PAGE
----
Exercising the turbine for an index test would best be accomplished by an automatic programmed cycle in the turbine control system. (This was how it was planned at Woodward, but office politics…) It could be A virtual “Drum-Program” created in software to output setpoints to gates and blades automatically on a time schedule. The Drum Program code could reside in either the SCADA system or the governor PLC. This process reduces the cost of a Kaplan turbine index test to 1/10th the cost of a traditional index test.


ITB Is Now a Service Over the Internet

The ITB in 2020 has evolved into a service over the Internet. The powerplant personnel get a checklist of signals to setup and a set of gate-blade pairs to execute and all the Internet and telephone assistance they need to get the test up-and-running. No out of pocket expenses are incurred for the setup and data collection parts of the index test because the powerplant’s own equipment and personnel are used exclusively throughout. The customer only pays ATECo for the data reduction and analysis work that ATECo actually does.


The data files recorded during execution of the gate-blade pairs are uploaded to ATECo for analysis and reduction to a new optimum 3-D Cam surface that will achieve the highest possible efficiency from the unit under any conditions of head and flow. After the new 3-D Cam surface is installed in the machine another on-cam sweep of the machine is analyzed to verify results. The final test report will quantify the efficiency improvements from the index testing and optimization procedures.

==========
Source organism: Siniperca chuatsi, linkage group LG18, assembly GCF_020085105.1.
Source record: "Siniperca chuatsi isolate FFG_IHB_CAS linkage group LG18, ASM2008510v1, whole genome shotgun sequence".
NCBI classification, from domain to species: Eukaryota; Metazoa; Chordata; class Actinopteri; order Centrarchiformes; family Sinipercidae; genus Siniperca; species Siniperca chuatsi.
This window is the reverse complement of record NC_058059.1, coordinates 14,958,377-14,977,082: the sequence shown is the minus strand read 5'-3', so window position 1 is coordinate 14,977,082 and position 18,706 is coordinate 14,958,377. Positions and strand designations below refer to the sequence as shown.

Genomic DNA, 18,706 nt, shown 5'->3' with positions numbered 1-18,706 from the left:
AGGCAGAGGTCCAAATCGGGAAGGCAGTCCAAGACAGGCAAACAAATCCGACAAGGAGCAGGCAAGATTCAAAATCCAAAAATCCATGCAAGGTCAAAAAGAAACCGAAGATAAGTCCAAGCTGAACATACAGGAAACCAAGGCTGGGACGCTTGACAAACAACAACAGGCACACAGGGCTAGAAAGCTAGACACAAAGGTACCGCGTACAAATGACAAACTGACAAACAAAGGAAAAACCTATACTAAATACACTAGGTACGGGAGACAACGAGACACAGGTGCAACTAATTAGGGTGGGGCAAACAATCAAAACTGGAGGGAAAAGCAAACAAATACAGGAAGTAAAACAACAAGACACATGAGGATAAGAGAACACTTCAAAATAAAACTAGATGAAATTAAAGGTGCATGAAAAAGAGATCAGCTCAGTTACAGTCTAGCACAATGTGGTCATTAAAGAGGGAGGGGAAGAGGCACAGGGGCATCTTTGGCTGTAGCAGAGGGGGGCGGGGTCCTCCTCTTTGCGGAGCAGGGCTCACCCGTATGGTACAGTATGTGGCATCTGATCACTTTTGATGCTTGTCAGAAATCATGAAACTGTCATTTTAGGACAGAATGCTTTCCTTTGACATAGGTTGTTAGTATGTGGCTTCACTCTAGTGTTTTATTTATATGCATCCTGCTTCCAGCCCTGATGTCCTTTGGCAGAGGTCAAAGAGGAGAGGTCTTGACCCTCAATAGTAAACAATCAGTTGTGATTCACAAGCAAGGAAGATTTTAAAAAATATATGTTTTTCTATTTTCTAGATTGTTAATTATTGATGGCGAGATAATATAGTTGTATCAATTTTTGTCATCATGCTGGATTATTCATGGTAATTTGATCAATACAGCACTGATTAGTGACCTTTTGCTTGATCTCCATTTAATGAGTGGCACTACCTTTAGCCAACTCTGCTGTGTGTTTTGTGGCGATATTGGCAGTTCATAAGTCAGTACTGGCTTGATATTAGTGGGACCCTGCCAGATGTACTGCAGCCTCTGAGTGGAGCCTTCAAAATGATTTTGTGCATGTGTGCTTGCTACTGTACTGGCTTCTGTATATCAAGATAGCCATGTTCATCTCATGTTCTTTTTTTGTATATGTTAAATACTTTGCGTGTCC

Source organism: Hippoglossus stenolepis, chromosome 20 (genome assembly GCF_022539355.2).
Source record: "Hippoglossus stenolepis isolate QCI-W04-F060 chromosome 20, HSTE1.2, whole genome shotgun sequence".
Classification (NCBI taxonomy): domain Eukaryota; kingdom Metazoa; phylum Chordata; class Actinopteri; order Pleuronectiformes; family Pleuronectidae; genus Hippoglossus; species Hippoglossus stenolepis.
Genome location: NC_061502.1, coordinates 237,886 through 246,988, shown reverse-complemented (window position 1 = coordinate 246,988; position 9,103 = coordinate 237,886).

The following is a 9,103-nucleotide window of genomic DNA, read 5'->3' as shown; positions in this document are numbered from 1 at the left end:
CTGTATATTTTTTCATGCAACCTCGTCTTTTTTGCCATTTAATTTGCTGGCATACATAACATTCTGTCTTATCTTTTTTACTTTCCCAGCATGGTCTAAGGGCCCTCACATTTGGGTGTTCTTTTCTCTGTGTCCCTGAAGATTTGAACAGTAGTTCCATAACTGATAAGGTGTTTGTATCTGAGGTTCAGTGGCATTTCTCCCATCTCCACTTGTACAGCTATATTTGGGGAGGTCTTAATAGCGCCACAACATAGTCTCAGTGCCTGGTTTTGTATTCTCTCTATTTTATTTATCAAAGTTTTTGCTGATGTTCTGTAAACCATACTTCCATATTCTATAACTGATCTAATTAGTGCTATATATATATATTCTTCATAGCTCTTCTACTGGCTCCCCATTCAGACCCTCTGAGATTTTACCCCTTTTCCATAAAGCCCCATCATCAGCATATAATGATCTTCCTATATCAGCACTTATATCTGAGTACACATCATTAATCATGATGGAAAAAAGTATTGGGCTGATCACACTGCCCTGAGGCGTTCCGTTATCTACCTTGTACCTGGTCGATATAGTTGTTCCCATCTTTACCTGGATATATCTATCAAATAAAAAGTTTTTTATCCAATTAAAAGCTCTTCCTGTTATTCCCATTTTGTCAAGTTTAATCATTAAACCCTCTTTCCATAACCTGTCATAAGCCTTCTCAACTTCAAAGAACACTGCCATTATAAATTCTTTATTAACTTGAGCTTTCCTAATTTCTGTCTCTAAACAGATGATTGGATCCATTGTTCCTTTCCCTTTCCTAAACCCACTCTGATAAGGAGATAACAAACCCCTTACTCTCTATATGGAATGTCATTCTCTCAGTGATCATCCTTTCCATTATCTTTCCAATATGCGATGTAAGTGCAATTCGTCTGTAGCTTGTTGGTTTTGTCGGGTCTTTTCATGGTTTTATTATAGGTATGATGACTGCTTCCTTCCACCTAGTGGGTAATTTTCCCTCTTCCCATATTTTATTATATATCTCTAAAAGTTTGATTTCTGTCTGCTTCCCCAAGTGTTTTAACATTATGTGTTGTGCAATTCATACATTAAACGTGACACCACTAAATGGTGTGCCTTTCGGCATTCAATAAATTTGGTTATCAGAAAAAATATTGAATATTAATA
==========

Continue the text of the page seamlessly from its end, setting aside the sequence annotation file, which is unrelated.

Index testing using the HIT Method is a neat, clean no-travel-required way to maximize electrical output while minimizing environmental harm and wear and tear on the turbines.


Remote Testing Method

Field-testing experience with the ITB and hydro-electric turbines has revealed a better way to index test a turbine that does not require that the test engineers go to the dam to run the test personally, saving both money and time. Today with viral exposure concerns everywhere the alleviation of any need to go anywhere is a plus. The Hybrid Index Testing (HIT) method of index testing has evolved as a natural progression of form follows function. The original reason that remote index testing was needed was to get one-way data communication from the powerplant’s SCADA system into the ITB with no possibility of a computer virus getting fed back into the SCADA system from the ITB. The no-go-to-the-dam feature is especially desirous in these days of social distancing to avoid potential exposure to infectious viruses and such. (Who’d a thunk that 14 years later the anti-computer-virus technique would become useful again, but this time to protect from biological viruses?  The HIT method will work equally well for this situation.)


A happy circumstance in this is that by saving many thousands on logistics (travel, lodging meals etc.) and getting back the travel time normally spent going to and coming from the dams, many more turbines can be index tested and optimized within the same Maintenance Budget.


Using this new Hybrid Index Testing (HIT) method all index testing can be accomplished from a central location working with either live over the internet data or canned pre-recorded data.

If the governors were programmed to execute the set of gate-blade pairs designated for the index-test, an automatic index test could be accomplished.